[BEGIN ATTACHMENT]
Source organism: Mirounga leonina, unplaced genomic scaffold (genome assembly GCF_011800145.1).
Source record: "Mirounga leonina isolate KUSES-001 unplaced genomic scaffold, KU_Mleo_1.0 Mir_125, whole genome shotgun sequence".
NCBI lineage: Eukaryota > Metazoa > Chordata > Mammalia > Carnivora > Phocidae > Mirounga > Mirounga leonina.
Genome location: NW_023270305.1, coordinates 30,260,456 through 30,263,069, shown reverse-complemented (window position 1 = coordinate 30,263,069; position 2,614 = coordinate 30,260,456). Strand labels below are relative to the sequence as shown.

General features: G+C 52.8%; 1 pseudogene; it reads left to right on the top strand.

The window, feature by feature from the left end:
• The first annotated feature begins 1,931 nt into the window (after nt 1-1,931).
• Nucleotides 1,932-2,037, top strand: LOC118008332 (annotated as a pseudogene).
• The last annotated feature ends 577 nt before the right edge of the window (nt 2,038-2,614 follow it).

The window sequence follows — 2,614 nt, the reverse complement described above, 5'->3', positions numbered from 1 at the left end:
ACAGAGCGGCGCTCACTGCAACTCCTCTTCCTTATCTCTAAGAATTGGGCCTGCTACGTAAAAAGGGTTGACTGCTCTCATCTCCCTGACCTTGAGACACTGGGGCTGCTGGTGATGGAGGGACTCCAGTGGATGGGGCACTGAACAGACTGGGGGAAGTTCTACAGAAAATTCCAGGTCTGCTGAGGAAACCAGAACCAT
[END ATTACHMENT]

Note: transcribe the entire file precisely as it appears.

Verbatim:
Source organism: Mirounga leonina, unplaced genomic scaffold (genome assembly GCF_011800145.1).
Source record: "Mirounga leonina isolate KUSES-001 unplaced genomic scaffold, KU_Mleo_1.0 Mir_125, whole genome shotgun sequence".
NCBI lineage: Eukaryota > Metazoa > Chordata > Mammalia > Carnivora > Phocidae > Mirounga > Mirounga leonina.
Genome location: NW_023270305.1, coordinates 30,260,456 through 30,263,069, shown reverse-complemented (window position 1 = coordinate 30,263,069; position 2,614 = coordinate 30,260,456). Strand labels below are relative to the sequence as shown.

General features: G+C 52.8%; 1 pseudogene; it reads left to right on the top strand.

The window, feature by feature from the left end:
• The first annotated feature begins 1,931 nt into the window (after nt 1-1,931).
• Nucleotides 1,932-2,037, top strand: LOC118008332 (annotated as a pseudogene).
• The last annotated feature ends 577 nt before the right edge of the window (nt 2,038-2,614 follow it).

The window sequence follows — 2,614 nt, the reverse complement described above, 5'->3', positions numbered from 1 at the left end:
ACAGAGCGGCGCTCACTGCAACTCCTCTTCCTTATCTCTAAGAATTGGGCCTGCTACGTAAAAAGGGTTGACTGCTCTCATCTCCCTGACCTTGAGACACTGGGGCTGCTGGTGATGGAGGGACTCCAGTGGATGGGGCACTGAACAGACTGGGGGAAGTTCTACAGAAAATTCCAGGTCTGCTGAGGAAACCAGAACCAT